Meditation calms you by letting you get some distance from your thoughts. It’s like pulling in a friend that can point out where you’re not seeing things so clearly or where your inner-voice is needlessly leading you to Dramaland. Perspective like that is invaluable when you need to figure out what you need to do to feel better.

So, even if you’re sick of hearing about meditation or if you’re doubtful it will work for you or not, try it anyway. And, keep trying it because the practice of meditation is where “the magic” happens.

Tool 2: Journal

Get to know thyself, friend. You’re in mid-life crisis because your brain and heart are trying to tell you something.

Meditation will help you shut up. Journaling will help you listen.

Feeling bugged about something and can’t quite put your finger on it? Write it out. Want to start working on some goal to see if that helps? Journal it. Want to find your purpose? Journal it.

Writing things down helps crystallize your understanding of yourself, which is key when you’re trying to figure out what the hell you need. So give it a go.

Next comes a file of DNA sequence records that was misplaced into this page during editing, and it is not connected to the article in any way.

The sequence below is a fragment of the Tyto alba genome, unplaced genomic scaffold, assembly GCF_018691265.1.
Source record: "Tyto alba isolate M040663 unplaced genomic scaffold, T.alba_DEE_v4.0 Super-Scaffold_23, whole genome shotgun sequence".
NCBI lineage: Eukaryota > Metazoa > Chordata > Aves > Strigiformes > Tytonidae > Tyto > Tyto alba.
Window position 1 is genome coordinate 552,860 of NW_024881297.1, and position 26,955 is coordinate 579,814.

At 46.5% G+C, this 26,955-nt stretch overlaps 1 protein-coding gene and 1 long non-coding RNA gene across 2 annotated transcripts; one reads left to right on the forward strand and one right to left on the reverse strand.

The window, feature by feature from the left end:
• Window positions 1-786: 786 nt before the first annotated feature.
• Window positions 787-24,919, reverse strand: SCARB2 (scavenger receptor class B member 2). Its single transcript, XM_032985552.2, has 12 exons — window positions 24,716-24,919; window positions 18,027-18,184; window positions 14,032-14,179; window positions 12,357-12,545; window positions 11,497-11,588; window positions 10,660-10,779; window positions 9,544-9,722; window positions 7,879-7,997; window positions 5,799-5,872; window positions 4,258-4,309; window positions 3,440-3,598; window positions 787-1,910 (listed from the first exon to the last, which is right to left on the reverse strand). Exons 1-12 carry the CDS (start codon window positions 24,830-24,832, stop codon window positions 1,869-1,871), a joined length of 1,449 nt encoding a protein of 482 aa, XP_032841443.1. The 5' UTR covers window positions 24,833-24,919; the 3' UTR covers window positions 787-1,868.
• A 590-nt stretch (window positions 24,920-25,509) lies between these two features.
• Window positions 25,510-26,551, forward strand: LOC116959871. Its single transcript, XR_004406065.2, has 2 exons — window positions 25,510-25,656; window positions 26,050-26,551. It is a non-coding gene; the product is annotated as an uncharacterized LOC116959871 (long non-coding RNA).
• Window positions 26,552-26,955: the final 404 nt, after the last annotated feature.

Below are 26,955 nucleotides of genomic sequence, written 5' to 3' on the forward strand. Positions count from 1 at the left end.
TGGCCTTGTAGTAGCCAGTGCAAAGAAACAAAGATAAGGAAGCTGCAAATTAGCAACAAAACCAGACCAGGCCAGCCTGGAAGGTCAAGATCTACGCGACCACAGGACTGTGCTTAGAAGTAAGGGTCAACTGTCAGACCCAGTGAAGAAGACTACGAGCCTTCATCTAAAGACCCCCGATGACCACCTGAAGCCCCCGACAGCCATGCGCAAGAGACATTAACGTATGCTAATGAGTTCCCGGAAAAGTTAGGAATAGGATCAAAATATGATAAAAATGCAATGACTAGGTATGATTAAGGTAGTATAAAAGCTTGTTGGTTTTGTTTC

And don’t put a bunch of rules and baggage around this. Just do it when you feel the urge. No more guilt about not journaling every night before bed. This is not that habit. This is about healing yourself and using this tool when you need it.

And don’t get hung up on what to journal with. Pen and paper. An app. Whatever. Just let it all out.

Tool 3: Playtime

Remember when you were a kid and you did whatever you loved doing as soon as you had time for it? Maybe it was a game you liked to play. Maybe it was coloring or jumping rope. Whatever it was, bring that back. Do it. Make time for it.

Adults suck at playing. We’re taught that we have so much to do and don’t have time to play. Bullshit.